Over the last 18 months, the National Chemical Emergency Centre (NCEC) has received an increased number of calls from the UK’s emergency services relating to assaults involving corrosive substances. These terrible and disfiguring attacks present risks not only to the victim but also to the emergency services attending the incident. This article will help you and your teams understand what risks may be present in this sort of chemical incident, and how best to protect yourselves and the victim(s).
Corrosive chemical assaults (often incorrectly called acid attacks, as not all involve acids) usually involve the chemical being thrown or sprayed into the victim’s face. Typically, the corrosive is highly concentrated causing immediate effects. Exposure can lead to chemical burns, scabs, ulcers, blanching, alopecia and scarring. Corrosive substances can cause severe and long-lasting effects when they come into contact with eyes and may lead to sight loss.
While all corrosives have the same hazard classification, treatment should be determined by the nature of the corrosive. Alkali caustic agents may cause deep tissue damage, which continues even after pain has stopped as they can quickly destroy nerves and continue to react for longer on the skin. Acids are usually self-limiting as they form a coagulum, which limits the depth of injury. Some acids have additional hazards associated with them. For example, strong mineral acids, such as nitric acid and chloric acid, are oxidising agents. These can increase the risk of fire and cause combustible materials to smoulder and burn. Highly concentrated sulfuric acid is viscous and will not run off the skin quickly. It is also dehydrating, so it will dry out the skin as well as causing burns.
In one horrific incident, nitric acid was poured onto the victim as they slept on a sofa. Fumes and heat were produced leading to concerns from on-scene responders regarding the respirable atmosphere and whether there was a fire risk from the contaminated sofa. Responders were right to be cautious as nitric acid can decompose and produce fumes that are a mixture of hazardous nitrogen oxides. Fire and rescue service (FRS) teams made the area safe and the victim was evacuated to hospital for treatment.
Actions to consider when attending a corrosive chemical assault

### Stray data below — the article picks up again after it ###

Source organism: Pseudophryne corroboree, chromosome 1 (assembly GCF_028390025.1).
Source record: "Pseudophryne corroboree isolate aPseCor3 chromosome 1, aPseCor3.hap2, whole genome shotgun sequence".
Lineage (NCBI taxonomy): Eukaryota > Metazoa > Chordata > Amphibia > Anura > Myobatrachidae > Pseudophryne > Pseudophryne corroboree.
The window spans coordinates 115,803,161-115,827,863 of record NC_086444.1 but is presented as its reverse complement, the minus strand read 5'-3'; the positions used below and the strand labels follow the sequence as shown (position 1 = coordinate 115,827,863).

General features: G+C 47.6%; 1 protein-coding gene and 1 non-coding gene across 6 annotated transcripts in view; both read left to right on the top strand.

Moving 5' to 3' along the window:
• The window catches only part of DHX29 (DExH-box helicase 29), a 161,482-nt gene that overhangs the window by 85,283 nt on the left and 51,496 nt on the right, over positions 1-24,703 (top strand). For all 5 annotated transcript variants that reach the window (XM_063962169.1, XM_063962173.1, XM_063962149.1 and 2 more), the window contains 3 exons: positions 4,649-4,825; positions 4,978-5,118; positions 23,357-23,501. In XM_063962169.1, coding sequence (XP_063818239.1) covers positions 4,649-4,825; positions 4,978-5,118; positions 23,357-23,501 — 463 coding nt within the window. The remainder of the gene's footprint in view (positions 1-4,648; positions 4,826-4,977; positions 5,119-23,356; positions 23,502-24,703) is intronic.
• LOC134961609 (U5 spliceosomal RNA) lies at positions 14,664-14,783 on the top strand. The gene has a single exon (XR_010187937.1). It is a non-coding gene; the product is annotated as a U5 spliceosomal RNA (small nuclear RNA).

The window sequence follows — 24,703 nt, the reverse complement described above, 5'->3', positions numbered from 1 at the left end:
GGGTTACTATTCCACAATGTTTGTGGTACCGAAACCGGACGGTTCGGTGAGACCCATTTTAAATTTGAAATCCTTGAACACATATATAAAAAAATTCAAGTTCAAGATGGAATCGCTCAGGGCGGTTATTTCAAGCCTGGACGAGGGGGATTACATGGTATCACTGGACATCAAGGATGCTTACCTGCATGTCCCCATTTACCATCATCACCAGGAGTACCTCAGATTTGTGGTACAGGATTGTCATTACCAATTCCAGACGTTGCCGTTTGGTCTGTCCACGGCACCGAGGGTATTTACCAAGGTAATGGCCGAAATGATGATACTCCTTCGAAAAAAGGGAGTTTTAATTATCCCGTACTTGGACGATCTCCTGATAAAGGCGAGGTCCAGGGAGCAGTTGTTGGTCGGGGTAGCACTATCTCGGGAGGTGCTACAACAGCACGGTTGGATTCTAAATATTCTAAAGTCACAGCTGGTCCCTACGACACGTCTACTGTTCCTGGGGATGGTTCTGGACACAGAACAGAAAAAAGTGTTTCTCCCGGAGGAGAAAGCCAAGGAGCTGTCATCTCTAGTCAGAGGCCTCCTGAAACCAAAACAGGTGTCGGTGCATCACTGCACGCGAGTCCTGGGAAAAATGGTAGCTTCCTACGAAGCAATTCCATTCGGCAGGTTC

- Evacuate any casualties and perform initial decontamination
Speed is essential in corrosive chemical attacks as it may only take a few minutes for serious damage to occur. Wounds should be irrigated with copious amounts of water to dilute the material as much as possible and eventually remove it from the skin. Try to ensure any run-off does not come into contact with other uncontaminated parts of the body. Keeping people away from the agent is also essential as it will still be hazardous following the initial attack.
- Hand over casualties to the ambulance service as quickly as possible
Once again, due to the speed with which corrosives act, it is likely that victims of corrosive chemical attacks will require medical attention or, at the very least, monitoring. Handing over casualties to the ambulance service should be a priority for FRS crew members so they can then focus on dealing with other aspects of the situation.
- Make the scene safe – reduce the risk of fire and structural damage
Risks presented by some corrosive materials may not be immediately apparent. For example, soft furnishings soaked in nitric acid may not appear hazardous at the time of the incident but, as the nitric acid dries and becomes more concentrated, the soft furnishings could begin to smoulder and eventually burst into flames hours after contamination due to the oxidising properties of nitric acid.
- Preserve the scene as far as is reasonably practicable
While safety is the top priority, reasonable steps should be taken to ensure that evidence is not disrupted or removed. In this way, evidence is preserved, which can be used to bring offenders to justice and this may act as a deterrent to others.
- Sample the scene
This will almost certainly be carried out by forensic teams, but simple field tests may help others in performing their job. Knowing if the liquid used in the attack was an acid or an alkali will help inform medical personnel decide on a course of treatment. Likewise, knowing if the substance is oxidising will help FRS teams decide what they should remove and what can remain undisturbed.